cpsrocpsro Posts: 2,986member
    I found 1Password.com benefits to be compelling with no compromise of security.
    No compromise compared to what? Certainly not compared to locally managed storage.
  • Reply 50 of 63
    nhtnht Posts: 4,522member
    cpsro said:
    I found 1Password.com benefits to be compelling with no compromise of security.
    No compromise compared to what? Certainly not compared to locally managed storage.
    Want to bet it's easier to break into your box than their servers?  The big breakins to corporate servers make headlines but given the number of compromised windows boxes I'd say that local storage is equally vulnerable if not more so.
  • Reply 51 of 63
    kruegdudekruegdude Posts: 340member
    "99.9 percent"? To me, that number sounds more like a feeling rather than a true statistic. And I'm part of the .1% in case anyone asks :-)



    Bill
    edited July 2017
  • Reply 52 of 63
    foggyhillfoggyhill Posts: 4,767member
    nht said:
    Soli said:
    -- That's also why I don't use a password service:   To me it seems like the first place a hacker would attack.
    To put it bluntly, that's fucking stupid.

    How the fuck are you going to have a complex, random, 60-characer password for, say Gmail without a password manager. Do you have an eidetic memory that you can make unlimited passwords of this length without every forgetting a single one or do you use just a few simple passwords with a couple slight variations? if you use no password manager than you're using the latter… which is fucking stupid.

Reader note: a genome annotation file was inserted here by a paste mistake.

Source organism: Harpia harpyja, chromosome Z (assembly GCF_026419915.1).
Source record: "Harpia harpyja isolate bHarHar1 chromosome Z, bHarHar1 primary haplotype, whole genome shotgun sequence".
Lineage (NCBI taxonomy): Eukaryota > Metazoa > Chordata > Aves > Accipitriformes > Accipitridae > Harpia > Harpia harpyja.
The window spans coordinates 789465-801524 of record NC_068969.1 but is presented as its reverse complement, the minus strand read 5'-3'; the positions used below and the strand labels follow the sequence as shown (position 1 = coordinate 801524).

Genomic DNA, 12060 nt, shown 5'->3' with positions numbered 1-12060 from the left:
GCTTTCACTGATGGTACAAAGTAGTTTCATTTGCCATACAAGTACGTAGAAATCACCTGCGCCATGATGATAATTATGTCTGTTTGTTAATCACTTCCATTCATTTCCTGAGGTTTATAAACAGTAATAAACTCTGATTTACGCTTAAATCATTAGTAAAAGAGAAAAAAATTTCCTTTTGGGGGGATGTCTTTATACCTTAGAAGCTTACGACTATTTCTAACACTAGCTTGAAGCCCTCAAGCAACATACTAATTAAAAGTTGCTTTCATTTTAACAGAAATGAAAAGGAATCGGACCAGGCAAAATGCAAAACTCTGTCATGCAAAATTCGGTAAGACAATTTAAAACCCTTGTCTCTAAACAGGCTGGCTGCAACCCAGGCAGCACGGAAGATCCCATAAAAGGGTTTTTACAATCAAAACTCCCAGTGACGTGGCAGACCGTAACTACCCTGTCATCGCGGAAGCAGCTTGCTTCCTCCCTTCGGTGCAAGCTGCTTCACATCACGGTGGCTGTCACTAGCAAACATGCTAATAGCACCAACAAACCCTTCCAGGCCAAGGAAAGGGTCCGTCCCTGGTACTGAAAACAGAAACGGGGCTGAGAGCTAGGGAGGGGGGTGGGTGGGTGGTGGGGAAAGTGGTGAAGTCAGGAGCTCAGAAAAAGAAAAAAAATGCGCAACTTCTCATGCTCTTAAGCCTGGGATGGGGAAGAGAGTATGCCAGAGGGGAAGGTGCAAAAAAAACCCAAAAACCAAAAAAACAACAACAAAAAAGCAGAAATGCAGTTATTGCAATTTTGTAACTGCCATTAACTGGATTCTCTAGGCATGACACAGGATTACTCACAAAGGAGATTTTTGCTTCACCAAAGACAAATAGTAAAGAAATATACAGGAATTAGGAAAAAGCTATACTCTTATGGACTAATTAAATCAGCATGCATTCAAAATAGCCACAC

You don't even need to use a digital password manager. You can keep it written down in a notebook, if you wish, even with some minor encryption so it's not completely plaint text. This works because the person who breaks into your home to steal your valuables isn't likely going to be wanting to steal your online logins.

    But I'm pretty sure you're referring only to apps like 1Password that save only a local vault, which is it's own encrypted vault, which should also be protected by having File Vault to encrypt your entire disc, and soon even more low-level encryption with APFS. None of these things are the first place a hacker would attack. The first thing they're think about is getting access to a machine, and usually not some nobody, but server farms, which means you don't have to keep a single fucking piece of data on those servers.

    The 1Password app makes this easy by allowing you to directly transfer your vault to other devices locally through an ad-hoc network, instead of through a file sharing service.
    How how exactly would this be the first place a hacker would attack if there are so many other security checkpoints in the way before you even get to your 1Password vault? Why not go after ones iCloud account, which has access to an excessive number of actual activities performed by users, but also a prerequisite to even see your 1Password vault synced via iCloud, if you choose to go that route?